Hugh: It's strange. A few years ago I used tape machines almost every day, but now it is something of a special event. I still own a machine — a Studer PR99 Mark III (the pro version of the Revox B77) — which has been modified to be able to replay both half-track (professional) and quarter-track (domestic) tapes, but it gets very little use these days. Nevertheless, I still maintain it as well as I can; a routine that is hard to break! Cleaning and preventative maintenance are quick and easy to do, but ensure the longevity of the machine and maximise the quality of recordings or replays. I make a habit of cleaning the machine before I load it with tape, and then clean it again before putting it away after I have finished with it.
Paul: The best method of cleaning I know is to use cotton buds moistened with either isopropyl alcohol (available from Studiospares or most traditional chemists), or a specialist cleaning spray such as Colclene PCS or Servisol Aero-Klene. Personally, I prefer to use the alcohol, but it is flammable, so you have to be careful how it is stored. A few years ago you could buy alcohol-soaked swabs in individual sachets, but I've not seen those on sale for a while.
Hugh: All tape sheds dust and lubricants as it plays, and the idea of cleaning is to remove this residue before it clogs up the bearings and heads, or makes the guides and rollers sticky. Some tape formulations can become very sticky after storage and if you hear unusual squeaking noises or notice the machine struggling to play or wind a tape, remove it immediately and clean the machine very thoroughly. The tape will need treating before it can be used usually by 'baking' but that's a whole topic in itself.
If the tape machine has been used for editing, there might also be wax debris from chinagraph pencil marks, and that will also need to be removed before it contaminates the tape path.
Paul: The tape heads are delicate and you should only use soft cleaning materials. Never resort to scraping stubborn dirt off with anything hard! Patience, cotton buds or lint-free cleaning cloths, and a solvent are all that are required or appropriate.
Hugh: The same cleaning regime can be applied to any fixed or rotating guides, but be especially careful on rubber rollers. The cleaning solvents can dry the rubber out, and these days getting replacements is increasingly difficult. I've always used isopropanol and never had any problems, but if you are concerned try using pure distilled water, or a very dilute solution of a mild detergent. As always, you have to be very sparing with the solvents, and never allow any to run into the bearings of rotating guides. Solvents here can attack the lubricating grease and consequently cause serious wear.
Paul: It sounds obvious, but make sure you clean the entire surface of rotating rollers which is not always as easy as it sounds and, as you clean each element of the tape path, examine the components for any signs of wear, such as flat spots or sloppy bearings. That way you should be able to have the machine serviced before the wear starts to become audible or causes damage to your precious tapes. Cleaning the tape path is something that should be done regularly at least before and after each use of the machine. Some people advocate cleaning the machine with each new tape placed on it [Like Hugh — Ed]. The other routine maintenance procedure is to demagnetise the machine, to make sure that nothing that the tape can come into contact with is magnetised at all (to prevent an increase in background noise when recording, and to avoid partial erasure of HF when playing back).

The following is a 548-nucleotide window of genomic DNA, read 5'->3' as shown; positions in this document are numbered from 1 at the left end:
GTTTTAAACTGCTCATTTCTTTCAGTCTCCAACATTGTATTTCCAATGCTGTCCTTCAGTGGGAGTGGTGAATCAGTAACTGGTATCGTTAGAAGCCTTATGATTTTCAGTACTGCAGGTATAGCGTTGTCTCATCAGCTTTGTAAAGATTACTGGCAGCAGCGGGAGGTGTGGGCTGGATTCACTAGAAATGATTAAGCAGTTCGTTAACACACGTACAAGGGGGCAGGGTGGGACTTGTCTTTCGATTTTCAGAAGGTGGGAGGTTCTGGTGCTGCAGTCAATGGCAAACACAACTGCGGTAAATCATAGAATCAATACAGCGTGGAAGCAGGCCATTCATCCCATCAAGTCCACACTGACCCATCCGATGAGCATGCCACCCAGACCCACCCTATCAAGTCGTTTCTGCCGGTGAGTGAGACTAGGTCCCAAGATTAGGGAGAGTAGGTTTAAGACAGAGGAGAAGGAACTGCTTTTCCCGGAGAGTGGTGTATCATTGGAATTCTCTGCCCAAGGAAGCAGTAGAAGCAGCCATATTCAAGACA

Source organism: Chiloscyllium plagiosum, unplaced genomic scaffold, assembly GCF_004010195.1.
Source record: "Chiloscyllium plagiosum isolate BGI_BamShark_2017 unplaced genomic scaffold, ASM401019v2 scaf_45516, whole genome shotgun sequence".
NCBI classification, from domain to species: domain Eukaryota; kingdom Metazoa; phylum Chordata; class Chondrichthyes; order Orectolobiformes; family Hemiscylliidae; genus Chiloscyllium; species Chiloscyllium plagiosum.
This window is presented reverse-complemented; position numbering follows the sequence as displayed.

Hugh: That's true, but this isn't something that needs to be done that frequently with relatively modern machines. I demagnetise maybe once a year now, as part of an annual alignment and general service. There used to be a lot of easy-to-use demagnetisers around, but with the demise of the tape machine they are increasingly hard to find now! They all work slightly differently, so make sure you understand the correct operating procedure for the device you have. If you get it wrong you could end up magnetising the guides and heads, which would be disastrous, so be very careful.
Paul: The basic principle with all de-maggers is to build a strong alternating magnetic field very gradually near each component of the tape path, and then allow it to fall to zero again very gradually. If this is done properly, the guides and heads will retain no magnetic flux of their own. In practice, the technique is usually to bring the demagnetiser up to the start of the tape path very slowly, then move it smoothly and slowly along the path as close as possible to all guides, rollers and heads and, finally, remove it slowly to allow the magnetic field to fall to zero again.
Hugh: Some demagnetisers have electronic circuitry to ramp the field up and down for you, but most types require the operator to physically move the device slowly towards and past the guides and heads to produce the necessary build and fall. If the demagnetiser is turned on or off too close to the machine, the sudden creation or collapse of its magnetic field will magnetise all manner of things, so read the instructions and be careful!